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Subject: Re: [boost] Thoughts for a GUI (Primitives) Library
From: Gwenio (urulokiurae_at_[hidden])
Date: 2010-10-16 13:28:44

On Sat, Oct 16, 2010 at 6:52 AM, Yakov Galka <ybungalobill_at_[hidden]> wrote:

> We want to implement event handling. If so it doesn't matter what events we
> pass, system events or custom events. A general solution will handle them
> both.

If adding custom translations is possible, then they can pass non-standard
messages if they want to; however doing more that allowing for translating
unknown messages would make the translation step far more complex (or at
least a greater overhead) if it can be done at all.

> There is nothing bad with virtual class.
> You can use this approach to create event handlers at compile time:
> class MyEventHandler
> {
> public:
> typedef tuple<
> all_mouse_events, // this is a group of different mouse events.
> we can (?) use SFINAE to call only those that are overridden. or perhaps
> default to a do nothing handler if there is no override for e.g.
> mouse_down_event, which is simpler to implement.
> // mouse_move_event, // or specify them one by one
> system_native_event // native events, untranslated
> > handled_events;
> void on_event(const mouse_move_event& e) { ... }
> void on_event(const system_native_event& e) { ... }
> };
> class MyEventHandler2 { /* .. */ };
> And then you can compose all these:
> typedef compose_handlers<tuple<MyEventHandler, MyEventHandler2>>
> MySuperHandlers;
> Or something like that. compose_handlers derives from all the handlers
> passed and from event_handler. event_handler is a virtual class with
> dispatch_event function. compose_handlers implements dispatch_event:
> template<class EventList...> class compose_handler : public
> event_handler, public EventList...
> {
> public:
> virtual void dispatch_event( ??? )
> {
> for each event type/group in linearized EventList:
> if type matches, cast to it and
> on_event(casted_event_reference);
> }
> };
> Some variations are possible, mainly inheritance vs typedefed lists, static
> vs non-static on_event.
> Note: Without compile time reflection or ugly preprocessor macros we can't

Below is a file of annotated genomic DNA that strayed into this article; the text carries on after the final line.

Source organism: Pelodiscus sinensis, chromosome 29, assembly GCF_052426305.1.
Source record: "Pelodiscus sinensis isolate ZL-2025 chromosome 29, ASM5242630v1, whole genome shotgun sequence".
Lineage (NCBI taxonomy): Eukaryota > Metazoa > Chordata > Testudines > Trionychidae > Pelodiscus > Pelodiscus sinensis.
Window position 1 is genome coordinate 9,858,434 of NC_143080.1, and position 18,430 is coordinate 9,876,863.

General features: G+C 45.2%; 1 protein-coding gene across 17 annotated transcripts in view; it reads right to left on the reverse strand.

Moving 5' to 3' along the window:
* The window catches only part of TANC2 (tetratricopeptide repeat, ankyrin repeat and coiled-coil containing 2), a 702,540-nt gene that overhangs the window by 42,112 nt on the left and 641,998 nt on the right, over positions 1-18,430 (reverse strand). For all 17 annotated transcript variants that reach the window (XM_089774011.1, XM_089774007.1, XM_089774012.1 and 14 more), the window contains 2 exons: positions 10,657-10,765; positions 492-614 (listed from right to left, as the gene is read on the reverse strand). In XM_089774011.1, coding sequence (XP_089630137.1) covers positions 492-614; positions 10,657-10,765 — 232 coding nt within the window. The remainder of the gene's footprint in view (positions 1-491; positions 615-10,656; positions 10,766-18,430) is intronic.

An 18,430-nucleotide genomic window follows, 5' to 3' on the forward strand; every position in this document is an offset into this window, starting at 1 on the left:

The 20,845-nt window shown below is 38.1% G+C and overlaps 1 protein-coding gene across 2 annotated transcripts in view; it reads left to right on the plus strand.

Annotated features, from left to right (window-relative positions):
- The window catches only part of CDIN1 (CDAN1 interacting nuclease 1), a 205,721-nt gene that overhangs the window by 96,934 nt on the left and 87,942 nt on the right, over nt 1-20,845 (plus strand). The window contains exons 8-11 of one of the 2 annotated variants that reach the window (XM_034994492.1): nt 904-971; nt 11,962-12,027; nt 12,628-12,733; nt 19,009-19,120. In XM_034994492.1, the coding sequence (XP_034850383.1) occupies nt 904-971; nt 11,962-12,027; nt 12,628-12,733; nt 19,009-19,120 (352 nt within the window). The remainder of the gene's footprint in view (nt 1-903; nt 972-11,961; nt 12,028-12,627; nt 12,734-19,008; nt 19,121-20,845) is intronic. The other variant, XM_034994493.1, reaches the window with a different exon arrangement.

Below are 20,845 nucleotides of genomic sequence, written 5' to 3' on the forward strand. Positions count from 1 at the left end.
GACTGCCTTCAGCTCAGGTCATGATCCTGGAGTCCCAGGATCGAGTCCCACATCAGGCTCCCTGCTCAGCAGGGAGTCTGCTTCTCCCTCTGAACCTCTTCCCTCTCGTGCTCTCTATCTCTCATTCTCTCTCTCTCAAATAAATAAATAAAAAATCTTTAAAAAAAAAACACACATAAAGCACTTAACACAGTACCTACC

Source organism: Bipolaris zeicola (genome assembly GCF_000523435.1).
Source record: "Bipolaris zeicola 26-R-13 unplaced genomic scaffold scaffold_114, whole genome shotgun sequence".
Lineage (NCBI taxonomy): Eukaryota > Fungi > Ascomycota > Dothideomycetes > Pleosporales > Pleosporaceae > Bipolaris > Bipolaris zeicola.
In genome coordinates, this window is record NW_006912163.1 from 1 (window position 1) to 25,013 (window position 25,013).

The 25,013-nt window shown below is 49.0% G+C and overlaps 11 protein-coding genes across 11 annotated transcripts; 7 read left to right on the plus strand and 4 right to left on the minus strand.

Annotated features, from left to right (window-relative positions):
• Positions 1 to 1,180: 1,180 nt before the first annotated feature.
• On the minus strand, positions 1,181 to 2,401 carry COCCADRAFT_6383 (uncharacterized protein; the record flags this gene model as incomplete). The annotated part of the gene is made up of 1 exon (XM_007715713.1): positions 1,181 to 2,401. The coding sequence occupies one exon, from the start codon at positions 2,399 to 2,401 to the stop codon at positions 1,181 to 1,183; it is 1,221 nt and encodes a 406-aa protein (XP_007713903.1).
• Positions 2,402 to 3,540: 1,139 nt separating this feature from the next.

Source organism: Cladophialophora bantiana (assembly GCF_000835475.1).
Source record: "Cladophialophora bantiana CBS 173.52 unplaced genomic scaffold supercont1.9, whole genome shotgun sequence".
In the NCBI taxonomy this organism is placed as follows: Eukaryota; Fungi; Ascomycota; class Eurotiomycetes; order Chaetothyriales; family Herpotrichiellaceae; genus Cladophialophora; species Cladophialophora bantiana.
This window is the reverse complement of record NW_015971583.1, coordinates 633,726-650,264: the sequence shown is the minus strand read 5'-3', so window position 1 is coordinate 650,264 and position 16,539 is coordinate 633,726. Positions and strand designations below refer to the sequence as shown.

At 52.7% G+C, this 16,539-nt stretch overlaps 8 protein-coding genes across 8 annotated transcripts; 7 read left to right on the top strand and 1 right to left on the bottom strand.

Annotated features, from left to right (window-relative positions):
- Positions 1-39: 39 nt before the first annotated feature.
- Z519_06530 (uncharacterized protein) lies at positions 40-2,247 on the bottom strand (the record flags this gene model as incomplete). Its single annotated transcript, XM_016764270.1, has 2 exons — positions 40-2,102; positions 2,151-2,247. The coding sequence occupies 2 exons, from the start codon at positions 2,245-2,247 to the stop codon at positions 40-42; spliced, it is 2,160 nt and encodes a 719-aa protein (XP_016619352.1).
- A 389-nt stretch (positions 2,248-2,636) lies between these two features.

> avoid specifying handled events twice in *any* approach. We have to specify
> them once for the handler function and once for what events we actually
> handle. However using grouping like above we can simplify this a bit.
> One question is how to dynamically dispatch the event to the right handler
> function type. Possible ways:
> * Use dynamic_cast. Pros: grouping of event types is possible.
> mouse_move can inherit mouse_event so on_event(mouse_event) can handle
> mouse_move events too. User doesn't need to maintain event ids. Cons: Slow.
> events are virtual classes.
> * Use typeid: Pros: User doesn't need to maintain event ids. Faster (?)
> than dynamic_cast. Can be done without virtual classes: the one who
> dispatched the event knows the exact type. Cons: No grouping of events. I
> don't know what implementations do when dynamic linking is used but I guess
> it still may be slow on some implementations.
> * Use address of global object as Id: Will this even work with dynamic
> linking?
> * Use statically generated event ids. Pros: as fast as possible. Cons:
> The burden of ensuring uniqueness falls on the user.
> I was thinking more along the lines of the event handler that the backend
deals with would all ready define the standard events, and have a function
to call for unknown events that is platform specific. The handler for
unknown events would then process custom messages, and do whatever is going
to be done with them. Having just one method in the event handler adds to
the processing time, as to format the message into the correct type would
require the message to have already been identified and it would need to be
identified again.

> Why do you think that there must be a single answer for this question? I
> think that depends on the control. Some controls may not be C++ objects at
> all, e.g. native button may send command events. We may want to handle
> events from grid cells which are defined implicitly, etc...

Because this relates to the structure of the class that will store the
information for working with the native objects for all controls. So is the
likelihood that someone will want to pair the object containing control
specific data with a separate event handler object great enough to be worth
however much memory a pointer takes?

To be clear this has nothing to do with separating how data is stored for a
control, like a tree view, and how the definition of how the control
behaves. That can be done regardless of which way this goes.

> There are more questions to answer. Also someone here said that he is up to
> implementing a prototype of his ideas, it would be nice to know what his
> progress is and what his ideas are.

Of course there is more to decide, but they are more specific like should
there be creation/destruction events and where the origin for the coordinate
system should be.

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